The Federal Government’s Deficit Ceiling Is An Impending Crisis

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In his podcast addressing the markets today, Louis Navellier offered the following commentary.

Finding Scapegoat

There will be Congressional hearings today about the failure of Silicon Valley Bank and it will be interesting if they will find a scapegoat. An inverted Treasury yield curve is what ultimately caused Silicon Valley Bank to fail, but this bank held much more long-term Treasury bonds than most other banks.

The other culprit that took out Silicon Valley Bank was a spike in Treasury yields in February in the wake of the unexpectedly strong January payroll report, which was grossly exaggerated by seasonal adjustments as the WSJ, MarketWatch, Bain Capital and I have cited.

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In other words, had the Labor Department not exaggerated January payroll growth, Treasury yields might not have spiked and Silicon Valley Bank might still be solvent, so the federal government in the end aided and abetted the stresses that are now impacting the banking system.

The solution to un-stressing the banking system is simple, the Fed has to un-invert the Treasury yield curve with its open market action.

"Domestic" Incentives

Meanwhile, LG Energy Solutions Ltd. announced that it will invest $5.5 billion in building a giant battery manufacturing facility in Arizona. Interestingly, LG will be building the cylindrical batteries that both Lucid Group Inc (NASDAQ:LCID) and Tesla Inc (NASDAQ:TSLA) utilize and manufacture enough batteries for 350,000 vehicles per year.

LG will also be building a separate plant for iron phosphate batteries and is scheduled to begin production in 2026. Toyota and LG are also talking about a potential partnership. Overall, it is apparent that LG is striving to compete with Panasonic for its current business with Lucid, Tesla and Toyota.

Japan and the U.S. reached a trade agreement for the minerals utilized in clean energy technologies. This effectively means that Japan now qualifies for the domestic electric vehicle (EV) subsidies in the Inflation Protection Act.

This trade agreement will not only boost Japanese EV manufacturers but is also designed to attempt to move the EV supply chain away from China, which currently dominates the processing of lithium, cobalt and other battery components.

It will be interesting if Europe follows Japan and tries to get a similar trade agreement with the U.S., since the Inflation Protection Act’s domestic incentives for EV subsidies have irritated France, Germany and other European countries.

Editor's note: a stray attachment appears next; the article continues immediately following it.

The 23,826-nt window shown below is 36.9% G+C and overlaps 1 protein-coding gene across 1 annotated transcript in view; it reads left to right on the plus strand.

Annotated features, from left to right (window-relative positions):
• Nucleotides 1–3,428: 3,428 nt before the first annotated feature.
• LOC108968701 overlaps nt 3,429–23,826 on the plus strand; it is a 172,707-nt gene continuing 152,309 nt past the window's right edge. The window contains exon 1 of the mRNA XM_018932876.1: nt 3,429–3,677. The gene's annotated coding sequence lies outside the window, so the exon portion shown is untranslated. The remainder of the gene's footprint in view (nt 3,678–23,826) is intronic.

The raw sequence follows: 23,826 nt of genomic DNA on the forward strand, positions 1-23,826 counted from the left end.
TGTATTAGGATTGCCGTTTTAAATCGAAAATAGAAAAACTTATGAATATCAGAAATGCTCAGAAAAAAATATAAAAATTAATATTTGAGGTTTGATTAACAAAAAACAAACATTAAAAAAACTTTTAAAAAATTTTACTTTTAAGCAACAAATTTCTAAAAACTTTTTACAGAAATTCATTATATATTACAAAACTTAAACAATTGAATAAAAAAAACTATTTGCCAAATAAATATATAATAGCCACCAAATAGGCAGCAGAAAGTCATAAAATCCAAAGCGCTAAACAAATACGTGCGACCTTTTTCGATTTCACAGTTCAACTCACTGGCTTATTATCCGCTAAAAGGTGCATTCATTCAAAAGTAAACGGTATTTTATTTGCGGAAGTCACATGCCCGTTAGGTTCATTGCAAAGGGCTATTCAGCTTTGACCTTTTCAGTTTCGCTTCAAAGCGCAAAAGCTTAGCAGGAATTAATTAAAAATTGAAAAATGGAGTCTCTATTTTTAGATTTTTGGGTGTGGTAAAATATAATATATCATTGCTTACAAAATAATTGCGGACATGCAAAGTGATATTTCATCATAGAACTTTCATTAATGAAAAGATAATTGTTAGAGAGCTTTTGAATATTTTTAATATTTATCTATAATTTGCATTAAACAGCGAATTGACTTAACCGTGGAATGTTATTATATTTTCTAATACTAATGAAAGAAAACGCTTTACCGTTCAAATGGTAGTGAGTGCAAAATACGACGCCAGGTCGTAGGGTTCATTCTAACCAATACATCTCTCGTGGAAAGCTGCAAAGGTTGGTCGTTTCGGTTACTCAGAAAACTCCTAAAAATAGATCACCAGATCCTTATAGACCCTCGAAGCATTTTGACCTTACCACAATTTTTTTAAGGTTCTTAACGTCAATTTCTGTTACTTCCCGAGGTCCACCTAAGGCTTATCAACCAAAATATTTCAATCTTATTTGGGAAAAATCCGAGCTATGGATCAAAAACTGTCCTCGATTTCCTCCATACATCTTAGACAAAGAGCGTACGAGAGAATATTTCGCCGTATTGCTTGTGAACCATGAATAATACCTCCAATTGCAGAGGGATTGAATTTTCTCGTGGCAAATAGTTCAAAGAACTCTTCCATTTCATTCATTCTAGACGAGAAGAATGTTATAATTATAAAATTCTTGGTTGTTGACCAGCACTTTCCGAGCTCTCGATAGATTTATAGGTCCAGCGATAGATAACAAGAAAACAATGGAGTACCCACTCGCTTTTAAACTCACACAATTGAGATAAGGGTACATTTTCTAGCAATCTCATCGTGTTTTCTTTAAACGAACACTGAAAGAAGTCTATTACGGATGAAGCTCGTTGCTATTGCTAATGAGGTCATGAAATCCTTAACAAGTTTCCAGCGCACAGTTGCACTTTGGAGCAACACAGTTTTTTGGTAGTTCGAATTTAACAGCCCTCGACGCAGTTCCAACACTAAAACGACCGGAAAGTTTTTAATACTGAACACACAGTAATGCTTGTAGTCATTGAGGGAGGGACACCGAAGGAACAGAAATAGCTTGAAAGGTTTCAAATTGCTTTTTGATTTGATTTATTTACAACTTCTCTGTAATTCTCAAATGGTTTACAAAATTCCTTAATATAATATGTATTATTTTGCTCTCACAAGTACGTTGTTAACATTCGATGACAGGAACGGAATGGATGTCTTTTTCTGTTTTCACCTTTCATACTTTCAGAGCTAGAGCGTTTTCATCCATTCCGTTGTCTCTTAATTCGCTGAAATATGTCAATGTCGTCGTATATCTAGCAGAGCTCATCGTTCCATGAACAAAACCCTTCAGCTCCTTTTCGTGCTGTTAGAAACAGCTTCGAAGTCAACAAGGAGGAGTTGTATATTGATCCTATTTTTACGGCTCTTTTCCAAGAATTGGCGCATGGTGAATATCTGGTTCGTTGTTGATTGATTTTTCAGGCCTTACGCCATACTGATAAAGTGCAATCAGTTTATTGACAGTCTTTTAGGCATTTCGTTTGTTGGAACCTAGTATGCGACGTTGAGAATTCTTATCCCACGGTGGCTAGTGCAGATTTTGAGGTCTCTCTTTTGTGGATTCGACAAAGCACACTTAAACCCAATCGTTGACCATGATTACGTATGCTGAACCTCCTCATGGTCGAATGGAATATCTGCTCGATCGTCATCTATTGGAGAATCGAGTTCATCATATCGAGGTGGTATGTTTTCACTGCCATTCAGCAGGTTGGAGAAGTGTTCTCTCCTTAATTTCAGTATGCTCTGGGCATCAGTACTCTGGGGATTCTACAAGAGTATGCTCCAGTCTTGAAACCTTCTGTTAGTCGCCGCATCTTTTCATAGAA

Deficit Ceiling

You might be wondering what is the next fear that might envelop the stock market. The federal government’s deficit ceiling is an impending crisis that Congress will debate in the upcoming months and hopefully, we will not embarrass ourselves too much. Another potential glitch is the ongoing Russian invasion of Ukraine.

Although both sides seem to be “reloading” for another clash, they have to wait until the “mud season” is over. French President Emmanuel Macron and other allies are wary of humiliating Russia, so there are some cracks emerging in the NATO alliance.

The U.S. escalation against Iran-backed militias in Syria is another concern, especially now that Iran will soon likely have a nuclear weapon.

In times of uncertainty, our best defense remains a strong offense. I expect now that springtime is here, the national mood will improve, which is just another reason that April is a seasonally strong month.

Now that the Fed and interest rate fears have diminished, all that is left is for inflation fears to continue to cool off. Wholesale prices were actually negative in February, so there is definitely hope on the inflation front.


I expect that the breadth and power of the stock market will gradually improve as more evidence of an economic recovery emerges. A good example is that new home sales have risen for three consecutive months and mortgage rates have fallen for six consecutive weeks.

Although home sales are still down year over year, there are “green shoots” appearing. Instead of a 15% stock market, where the best A-rated stocks have been performing the best, I am hoping that as the stock market’s breadth and power expands, we will soon be in an 18% market, where we will finally have more A-rated winners.

Coffee Beans

Sniffing other people's body odor may be able to help treat social anxiety, according to new research. Patients who completed a mindfulness session while exposed to body odors saw a 39% reduction in social anxiety, while without body odor there was a 17% reduction in anxiety scores.

However, researchers said more work is needed to confirm the link. Source: Sky News. See the full story here.